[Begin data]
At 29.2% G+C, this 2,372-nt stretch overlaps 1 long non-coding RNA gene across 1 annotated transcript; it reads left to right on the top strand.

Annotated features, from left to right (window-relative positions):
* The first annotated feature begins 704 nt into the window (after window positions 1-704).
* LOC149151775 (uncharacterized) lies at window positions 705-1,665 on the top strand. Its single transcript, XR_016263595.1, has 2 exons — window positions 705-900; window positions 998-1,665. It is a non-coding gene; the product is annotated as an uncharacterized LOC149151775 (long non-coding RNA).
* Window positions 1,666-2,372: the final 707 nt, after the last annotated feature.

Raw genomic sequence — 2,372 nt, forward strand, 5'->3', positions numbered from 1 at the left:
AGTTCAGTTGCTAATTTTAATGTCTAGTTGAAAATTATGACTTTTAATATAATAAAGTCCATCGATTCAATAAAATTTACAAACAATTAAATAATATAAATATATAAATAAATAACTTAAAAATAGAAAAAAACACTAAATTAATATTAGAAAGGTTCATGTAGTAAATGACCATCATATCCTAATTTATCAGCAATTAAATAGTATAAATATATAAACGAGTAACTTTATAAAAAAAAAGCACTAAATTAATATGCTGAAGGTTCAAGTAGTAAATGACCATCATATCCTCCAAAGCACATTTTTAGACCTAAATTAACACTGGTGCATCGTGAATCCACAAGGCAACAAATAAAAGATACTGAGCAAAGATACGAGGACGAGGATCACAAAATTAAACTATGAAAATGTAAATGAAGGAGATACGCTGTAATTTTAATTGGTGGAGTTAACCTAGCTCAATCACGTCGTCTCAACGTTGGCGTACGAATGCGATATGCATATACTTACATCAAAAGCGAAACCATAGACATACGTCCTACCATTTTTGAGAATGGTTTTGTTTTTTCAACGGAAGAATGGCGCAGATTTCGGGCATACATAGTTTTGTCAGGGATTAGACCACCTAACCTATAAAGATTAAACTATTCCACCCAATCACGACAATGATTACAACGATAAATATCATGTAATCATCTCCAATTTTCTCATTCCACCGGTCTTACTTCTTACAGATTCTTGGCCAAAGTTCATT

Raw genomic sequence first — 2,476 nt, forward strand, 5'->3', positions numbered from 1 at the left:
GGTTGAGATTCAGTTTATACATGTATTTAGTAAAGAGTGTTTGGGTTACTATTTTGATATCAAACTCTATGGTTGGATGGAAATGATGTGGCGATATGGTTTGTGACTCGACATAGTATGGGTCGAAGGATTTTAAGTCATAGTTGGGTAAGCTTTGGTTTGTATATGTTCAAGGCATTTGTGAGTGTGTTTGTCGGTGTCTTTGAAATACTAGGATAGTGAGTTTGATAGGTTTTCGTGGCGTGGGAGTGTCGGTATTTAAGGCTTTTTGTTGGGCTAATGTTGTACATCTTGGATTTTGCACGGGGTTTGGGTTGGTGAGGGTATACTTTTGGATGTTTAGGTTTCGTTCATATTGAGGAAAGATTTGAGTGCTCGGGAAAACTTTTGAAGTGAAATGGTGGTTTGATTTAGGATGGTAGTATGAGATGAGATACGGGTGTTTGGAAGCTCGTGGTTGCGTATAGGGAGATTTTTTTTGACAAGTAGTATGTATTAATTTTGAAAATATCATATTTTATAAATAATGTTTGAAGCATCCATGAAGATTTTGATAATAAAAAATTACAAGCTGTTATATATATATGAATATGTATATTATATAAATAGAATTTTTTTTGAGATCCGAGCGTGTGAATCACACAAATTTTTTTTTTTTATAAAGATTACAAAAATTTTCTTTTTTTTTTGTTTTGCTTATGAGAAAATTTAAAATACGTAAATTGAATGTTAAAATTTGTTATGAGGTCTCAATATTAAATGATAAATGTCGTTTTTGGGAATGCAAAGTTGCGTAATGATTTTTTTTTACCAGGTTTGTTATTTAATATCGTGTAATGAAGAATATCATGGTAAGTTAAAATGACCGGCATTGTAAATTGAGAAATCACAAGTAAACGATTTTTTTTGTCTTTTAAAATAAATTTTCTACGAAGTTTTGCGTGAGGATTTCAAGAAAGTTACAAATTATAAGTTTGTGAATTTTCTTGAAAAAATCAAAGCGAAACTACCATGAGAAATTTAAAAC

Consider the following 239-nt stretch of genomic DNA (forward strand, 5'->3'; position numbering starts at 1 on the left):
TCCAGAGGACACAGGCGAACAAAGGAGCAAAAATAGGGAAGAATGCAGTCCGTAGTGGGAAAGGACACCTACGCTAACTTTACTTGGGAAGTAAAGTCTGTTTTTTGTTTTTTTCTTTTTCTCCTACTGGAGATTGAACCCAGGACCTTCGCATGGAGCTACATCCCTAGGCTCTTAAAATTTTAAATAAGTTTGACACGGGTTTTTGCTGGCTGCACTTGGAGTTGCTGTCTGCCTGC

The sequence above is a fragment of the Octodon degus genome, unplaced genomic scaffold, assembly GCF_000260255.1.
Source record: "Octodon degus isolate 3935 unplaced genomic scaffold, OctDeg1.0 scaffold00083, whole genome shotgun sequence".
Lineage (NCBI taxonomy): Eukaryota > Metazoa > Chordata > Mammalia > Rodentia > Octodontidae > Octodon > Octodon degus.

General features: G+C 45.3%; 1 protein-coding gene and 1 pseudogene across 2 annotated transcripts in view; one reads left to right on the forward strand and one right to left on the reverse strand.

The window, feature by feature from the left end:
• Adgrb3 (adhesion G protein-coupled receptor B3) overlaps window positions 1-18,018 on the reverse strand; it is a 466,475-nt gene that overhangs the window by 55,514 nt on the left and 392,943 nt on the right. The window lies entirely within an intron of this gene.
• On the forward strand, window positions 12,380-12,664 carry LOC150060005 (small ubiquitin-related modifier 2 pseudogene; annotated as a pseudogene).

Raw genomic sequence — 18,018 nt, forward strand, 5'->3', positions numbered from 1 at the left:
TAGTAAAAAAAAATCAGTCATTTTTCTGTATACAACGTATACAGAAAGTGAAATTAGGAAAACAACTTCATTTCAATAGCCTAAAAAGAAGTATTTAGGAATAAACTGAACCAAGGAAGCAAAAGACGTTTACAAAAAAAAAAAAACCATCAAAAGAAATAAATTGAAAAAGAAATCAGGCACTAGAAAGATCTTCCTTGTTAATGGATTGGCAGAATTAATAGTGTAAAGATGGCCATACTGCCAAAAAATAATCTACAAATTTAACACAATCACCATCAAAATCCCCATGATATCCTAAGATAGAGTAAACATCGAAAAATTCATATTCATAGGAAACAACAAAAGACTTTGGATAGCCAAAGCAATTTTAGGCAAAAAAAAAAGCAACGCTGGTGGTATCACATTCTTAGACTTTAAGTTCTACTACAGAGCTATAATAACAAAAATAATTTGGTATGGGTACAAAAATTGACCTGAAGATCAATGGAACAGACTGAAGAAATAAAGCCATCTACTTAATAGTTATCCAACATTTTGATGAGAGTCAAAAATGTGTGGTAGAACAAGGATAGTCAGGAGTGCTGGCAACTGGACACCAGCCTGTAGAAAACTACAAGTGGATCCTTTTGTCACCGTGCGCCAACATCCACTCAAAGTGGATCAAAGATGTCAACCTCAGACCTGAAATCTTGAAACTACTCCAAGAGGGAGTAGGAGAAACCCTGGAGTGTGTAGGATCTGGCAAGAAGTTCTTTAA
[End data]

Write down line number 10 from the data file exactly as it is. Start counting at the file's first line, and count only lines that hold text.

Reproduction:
Consider the following 239-nt stretch of genomic DNA (forward strand, 5'->3'; position numbering starts at 1 on the left):